A Holistic Approach to Weight Loss: How Our Surroundings Affect Us

The -20 degree forecast, the DQ you hit up on your way home when you’re stressed, your kitchen that feels like a cave, or your cluttered living room. What do all of these things have in common? They are all a part of your environmental health. Each of these also has the potential to get you off track with your weight loss goals. While the word “environment” tends to make people think “weather”, that is only a small part of what makes up our environmental health. I’m going to highlight four areas of our environmental health and how each area can impact our weight loss process. The areas include: weather, physical surroundings, decor, and organization. Some of these directly affect our weight, but others increase our stress levels (or mental health), which in turn increases the risk that we will get off track with our weight loss goals. This is the holistic health concept I have been talking about. All areas of our life impact each other. Some of these examples may or may not apply to you, but it’s always a good idea to reassess different areas of your life to make sure they are all working together to support your ultimate goal of weight loss.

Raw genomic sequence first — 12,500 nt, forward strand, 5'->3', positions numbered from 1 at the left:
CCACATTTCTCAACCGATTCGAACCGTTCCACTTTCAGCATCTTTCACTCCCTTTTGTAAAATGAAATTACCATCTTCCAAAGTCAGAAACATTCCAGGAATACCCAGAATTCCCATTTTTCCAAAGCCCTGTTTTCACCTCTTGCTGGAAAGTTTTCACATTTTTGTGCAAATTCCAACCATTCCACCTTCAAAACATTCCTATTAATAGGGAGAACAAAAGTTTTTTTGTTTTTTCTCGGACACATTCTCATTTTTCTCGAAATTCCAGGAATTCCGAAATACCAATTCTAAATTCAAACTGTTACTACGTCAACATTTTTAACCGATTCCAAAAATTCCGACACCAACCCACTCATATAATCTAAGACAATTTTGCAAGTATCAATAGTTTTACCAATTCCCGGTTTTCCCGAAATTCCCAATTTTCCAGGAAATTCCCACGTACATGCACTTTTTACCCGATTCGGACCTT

The weather can affect our ability to enjoy exercising outdoors, get to the gym, and do basic outdoor activities such as yardwork that keep us moving. For those of you with coldsnow storm or hot extremes, you know exactly what I’m talking about! We may even get so used to staying indoors, we fail to go outdoors once the weather is nice again. So how do we combat the weather? We can’t change the environment! But, what can we change? Our reaction to it. Be aware of the sedentary lifestyle that may try to creep in during these environmentally tough months and plan for it. Your plan might be to take up cross country skiing in the snowy months or swimming in the hot months. It might be a good idea to plan for more frequent standing/stretching/walking periods at work to keep your body limber. Maybe it is even a time in your life that you are able to become a snow bird and spend your winters in a better environment. It might even be that you choose to move (which I highly recommend 😉)! If that is not an option, learn to embrace the activities you can do for each season of the year.